Posted October 16, 2020 at 2:51 pm | Permalink

        And even if colour strongly influencing people’s trajectories is partly true, the insistence on ‘seeing colour’ has become a demand that we presumptively stereotype the experiences, responses, values etcetera of the individual in front of us on the basis of generalisations about that person’s group.

  2. Posted October 16, 2020 at 11:47 am | Permalink

    So many kerfuffle em
    We may say people of all colors are equal, but I pay attention to those whose skin coloris used by others as a reason to subjugate them

  3. eric
    Posted October 16, 2020 at 12:03 pm | Permalink

    First off, fully agree that the prostration is over the top. There’s simply no need to demand such an apology for a pretty simple gaffe.

    However, I also agree with Armando and disagree with this:

    “I don’t see color” doesn’t mean that black people get ignored; it means that people are treated the same regardless of race.

    Maybe that limited interpretation was the original intent, but IMO that phrase now conveys the notion that one is oblivious to race-based social problems – i.e. that they don’t see any problem they need to participate in fixing.

    To be blunt and somewhat non-PC, I think for a private citizen it’s often okay to say that. I don’t have the time, expertise, or motivation to fix every social problem, to be an activist about every good social cause. Nobody does. Out of pragmatic necessity, we have to pick our battles. But if you’re running for a high office, it’s different – yes, this IS your problem to help fix. If you’re going around asking to be elected a leader of society, you’d better say you see society’s problems, and you’d better have something cogent to say about how you want to address them.

    • Mike
      Posted October 16, 2020 at 12:25 pm | Permalink

      Yes exactly: private citizens aspiring to colour-blind interactions with other citizens +1; political leaders ignoring ongoing racism -1.

  4. GBJames
    Posted October 16, 2020 at 12:07 pm | Permalink

    sub

  5. Mike
    Posted October 16, 2020 at 12:14 pm | Permalink

    For context, the BC Liberal Party is our right-of-centre provincial party. So for their leader and candidate-to-be-premier (Wilkinson) to make the “I have Indigenous patients in my medical practice so I can’t be racist” argument shows how far progressive politics has advanced here. There are not enough conservatives in BC for him to win without appealing to progressive ideals. So that’s sort of good news. I don’t think BC is more woke than other parts of Canada (IDK about comparison to the US), but its politics are more progressive for sure.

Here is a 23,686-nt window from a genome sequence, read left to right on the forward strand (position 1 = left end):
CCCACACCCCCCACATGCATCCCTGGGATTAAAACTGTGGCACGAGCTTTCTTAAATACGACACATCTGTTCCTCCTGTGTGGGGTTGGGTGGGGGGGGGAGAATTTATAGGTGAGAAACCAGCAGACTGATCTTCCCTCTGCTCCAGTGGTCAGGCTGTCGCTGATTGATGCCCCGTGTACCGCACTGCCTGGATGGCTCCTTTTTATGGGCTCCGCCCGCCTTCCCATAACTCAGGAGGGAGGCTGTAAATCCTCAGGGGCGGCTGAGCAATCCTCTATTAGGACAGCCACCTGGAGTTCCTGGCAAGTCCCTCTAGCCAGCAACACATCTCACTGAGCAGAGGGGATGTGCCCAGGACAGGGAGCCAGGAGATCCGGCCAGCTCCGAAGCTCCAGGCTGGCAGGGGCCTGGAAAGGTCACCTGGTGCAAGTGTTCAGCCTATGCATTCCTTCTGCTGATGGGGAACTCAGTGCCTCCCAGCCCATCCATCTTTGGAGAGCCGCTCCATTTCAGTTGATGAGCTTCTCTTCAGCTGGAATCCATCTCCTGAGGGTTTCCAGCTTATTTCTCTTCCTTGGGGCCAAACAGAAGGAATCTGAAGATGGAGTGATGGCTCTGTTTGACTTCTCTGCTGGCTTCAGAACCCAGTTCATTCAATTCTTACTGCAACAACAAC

But it’s a mixed bag.

    There is systemic racism here. Life for most Indigenous people in Canada is full of hardship. A large proportion of them have ended up with mental illness and addictions, and many of those are incarcerated, directly as a result of the residential school disaster that was still ongoing in the 1980s. That effort to break up Indigenous families and communities, and absorb them into the majority culture, was truly racist and it was systemic. Plus there is still a lot of straight-up individual racism of the “yur a stupid drunk Indian” kind.

    On the other hand, BC is a very diverse place wrt ethnicity and culture. White Europeans are not even close to a majority, and there are lots of different people of colour in all walks of life. Not everyone gets along in all ways but it really is objectively pretty good and getting better in a Pinker sort of way.

    So when guys like Horgan say they don’t see colour, I do actually want him to say that he’s going to watch out for Indigenous people in particular because BC (and Canada in general) has a problem there that needs to be fixed.

    But when the CBC (which really is woke) or the Canadian Press trots out some random middle-class Black person to talk about wanting us to see his Blackness (the OP says “Ms. Mugabo” but Lama Mugabo is a Black man) I don’t take it too seriously and I don’t think anybody else should either. That’s just Canadian journalists piggybacking our anti-Indigenous racism problem on the visibility of the overall anti-black racism in the US that fills up Canadian news.

    I was going to call this my $0.02 but it’s too long so more like $0.05. Sorry for length.

    • Mike
      Posted October 16, 2020 at 12:32 pm | Permalink